Senator Kirk Watson responded in the comments to my criticism of his bill to incorporate the Congress Avenue Overlay into state law. I don't get many comments from elected officials, much less state senators, so the comment rates its own post.
Thanks for opening this discussion about the bill I've filed with Rep. Howard to preserve the most famous view of one of our most famous and important buildings in Austin. A couple of points I think I need to make:
First of all, this legislation would preserve what the City of Austin has done - it reinforces what the city has passed and implemented, and it acknowledges the variances that the council has already passed. That's the opposite of Austin-bashing bills that seek to undo a city policy or program. This aligns state law with city policy, and it helps ensure that the legislature won't work to actually undermine that policy in the future to help projects that the city doesn't want.
Beyond that, let's face it: the Capitol View Corridor is a technical name for something that the people of Austin place enormous value in. The view of the Capitol, and this view from Congress in particular, is an iconic part of the Capitol City - you see that every time someone stops when crossing Congress (hopefully with the walk sign) to take a picture of the Capitol up the street. It's been a vital part of this city since Edwin Waller first laid out the streets for our downtown in 1839 and designated this part of the city for the Capitol.
I remember the complaints in the late-80s about how new high-rises were blocking the view of the Capitol, and the grim jokes about how developers were going to start building in the middle of the street. How would Austinites react if 21st Century high-rises encroached on their Capitol view even more? No other Texas city has this wonderful downtown resource; it can't be the first thing we sacrifice in the name of making things easier for certain developers and property owners.
Furthermore, keep in mind, this beautiful building is in Austin, but it belongs to all of Texas. Legislators from other places like that they and their constituents can see it. It's much, much better to get rules in place before there's a problem than to deal with repercussions after a problematic project goes up.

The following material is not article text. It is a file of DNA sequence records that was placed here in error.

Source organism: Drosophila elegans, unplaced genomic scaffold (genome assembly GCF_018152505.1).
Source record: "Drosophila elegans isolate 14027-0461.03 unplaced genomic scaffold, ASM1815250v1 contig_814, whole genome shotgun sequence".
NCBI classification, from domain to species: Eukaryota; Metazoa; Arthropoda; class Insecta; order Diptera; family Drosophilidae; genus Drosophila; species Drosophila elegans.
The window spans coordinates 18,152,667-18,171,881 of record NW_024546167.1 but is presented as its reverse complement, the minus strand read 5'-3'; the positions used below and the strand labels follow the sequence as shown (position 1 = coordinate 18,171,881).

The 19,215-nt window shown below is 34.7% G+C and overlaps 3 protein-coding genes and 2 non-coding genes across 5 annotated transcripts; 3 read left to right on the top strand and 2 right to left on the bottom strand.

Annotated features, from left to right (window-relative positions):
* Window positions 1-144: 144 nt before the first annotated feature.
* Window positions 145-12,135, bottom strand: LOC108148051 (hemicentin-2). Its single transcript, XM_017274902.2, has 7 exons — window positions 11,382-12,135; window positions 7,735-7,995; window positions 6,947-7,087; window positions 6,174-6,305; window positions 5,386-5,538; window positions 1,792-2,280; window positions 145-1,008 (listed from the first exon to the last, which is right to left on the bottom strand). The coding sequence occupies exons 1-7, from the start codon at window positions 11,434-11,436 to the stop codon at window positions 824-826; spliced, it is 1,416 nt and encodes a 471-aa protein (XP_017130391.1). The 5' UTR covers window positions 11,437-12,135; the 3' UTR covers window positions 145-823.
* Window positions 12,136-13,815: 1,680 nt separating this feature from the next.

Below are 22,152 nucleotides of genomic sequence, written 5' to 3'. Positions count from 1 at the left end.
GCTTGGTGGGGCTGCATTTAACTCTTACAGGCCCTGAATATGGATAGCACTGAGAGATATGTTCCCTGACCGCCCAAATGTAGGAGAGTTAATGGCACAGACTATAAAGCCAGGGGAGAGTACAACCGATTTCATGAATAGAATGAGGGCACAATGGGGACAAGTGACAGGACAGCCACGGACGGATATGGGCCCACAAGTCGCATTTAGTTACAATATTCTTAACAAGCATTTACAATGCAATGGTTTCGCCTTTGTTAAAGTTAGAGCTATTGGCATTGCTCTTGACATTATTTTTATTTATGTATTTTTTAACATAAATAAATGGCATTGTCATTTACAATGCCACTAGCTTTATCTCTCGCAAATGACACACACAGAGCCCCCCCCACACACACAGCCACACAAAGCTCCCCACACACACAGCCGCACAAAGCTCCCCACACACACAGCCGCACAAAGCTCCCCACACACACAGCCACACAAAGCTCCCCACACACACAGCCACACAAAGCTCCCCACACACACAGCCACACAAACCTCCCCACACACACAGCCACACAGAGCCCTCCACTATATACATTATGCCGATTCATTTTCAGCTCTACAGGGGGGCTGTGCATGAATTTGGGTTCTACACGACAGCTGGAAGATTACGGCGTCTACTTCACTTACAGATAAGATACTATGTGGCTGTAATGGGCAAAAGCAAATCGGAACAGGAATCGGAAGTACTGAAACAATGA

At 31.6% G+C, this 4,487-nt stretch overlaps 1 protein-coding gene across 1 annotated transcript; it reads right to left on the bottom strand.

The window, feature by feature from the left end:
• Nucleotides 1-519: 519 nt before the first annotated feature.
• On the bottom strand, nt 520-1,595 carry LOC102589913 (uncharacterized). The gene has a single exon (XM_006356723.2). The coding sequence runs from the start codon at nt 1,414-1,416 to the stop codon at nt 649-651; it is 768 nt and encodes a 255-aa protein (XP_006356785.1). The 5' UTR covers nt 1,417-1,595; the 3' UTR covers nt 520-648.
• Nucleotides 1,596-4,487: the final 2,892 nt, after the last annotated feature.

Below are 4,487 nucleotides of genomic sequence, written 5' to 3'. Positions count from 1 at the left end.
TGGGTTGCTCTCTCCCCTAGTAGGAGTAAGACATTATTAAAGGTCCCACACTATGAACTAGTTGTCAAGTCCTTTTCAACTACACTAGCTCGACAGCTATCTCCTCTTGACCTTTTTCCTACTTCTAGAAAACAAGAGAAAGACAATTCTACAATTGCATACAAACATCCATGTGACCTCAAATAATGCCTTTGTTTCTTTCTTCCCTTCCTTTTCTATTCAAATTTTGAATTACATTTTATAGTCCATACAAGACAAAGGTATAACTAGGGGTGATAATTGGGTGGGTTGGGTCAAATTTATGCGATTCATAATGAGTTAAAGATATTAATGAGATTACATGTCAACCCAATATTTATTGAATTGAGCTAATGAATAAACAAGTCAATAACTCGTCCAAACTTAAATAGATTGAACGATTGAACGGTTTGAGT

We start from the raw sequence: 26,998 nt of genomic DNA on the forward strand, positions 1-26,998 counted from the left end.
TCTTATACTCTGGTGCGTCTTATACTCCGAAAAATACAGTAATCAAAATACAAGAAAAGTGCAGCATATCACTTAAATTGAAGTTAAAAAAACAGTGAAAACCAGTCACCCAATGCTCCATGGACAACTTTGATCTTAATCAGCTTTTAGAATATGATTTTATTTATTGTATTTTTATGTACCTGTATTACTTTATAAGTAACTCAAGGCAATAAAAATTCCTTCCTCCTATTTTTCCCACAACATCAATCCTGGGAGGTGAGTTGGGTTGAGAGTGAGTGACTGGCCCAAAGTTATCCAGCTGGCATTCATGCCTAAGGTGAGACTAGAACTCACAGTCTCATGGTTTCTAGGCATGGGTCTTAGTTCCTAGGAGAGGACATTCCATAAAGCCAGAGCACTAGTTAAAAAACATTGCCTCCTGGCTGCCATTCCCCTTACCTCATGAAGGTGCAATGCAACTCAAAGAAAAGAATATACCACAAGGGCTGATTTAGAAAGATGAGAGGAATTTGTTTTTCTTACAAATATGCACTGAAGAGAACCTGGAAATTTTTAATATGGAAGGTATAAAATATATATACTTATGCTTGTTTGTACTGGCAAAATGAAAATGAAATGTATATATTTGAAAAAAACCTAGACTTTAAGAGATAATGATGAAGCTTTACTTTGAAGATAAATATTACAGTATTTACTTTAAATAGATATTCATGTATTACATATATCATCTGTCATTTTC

One other point that needs to be made: there's no question that there should be opportunities to enhance our 24-hour downtown. But the notion that a lively downtown requires huge new buildings that encroach on the Capitol view and violate longstanding city policy is simply wrong. The Warehouse District, Sixth Street, South Congress and the Second Street Retail District - to name just four - all speak to that.
So it's a false choice to say that we have to choose between creating a vibrant section of downtown or preserving a famous, beloved view of the Capitol. Instead, what Rep. Howard's and my bill declares is that developers have to conform with Austin's figurative view of its downtown and our literal views within downtown. The bill rejects piecemeal development that's done on-the-cheap and variance-by-variance. And it ensures our community's face and its future aren't made subservient to private-sector profits.
I understand there are problematic properties on Congress that are difficult to develop under these long-standing rules and policies. But it's not the responsibility of the people of Austin and Texas to sacrifice something we hold dear and fundamental to our identity simply to solve the problems of the private sector. And don't forget, even if this bill passes, any indisputably good development can still come to the legislature and get exempted from this law.
So this bill doesn't end development on Congress. It simply limits bad development that encroaches on something Austinites hold dear, and it helps us preserve this thing that makes Austin special.
I appreciate the response and will put up something later responding to a few of these points.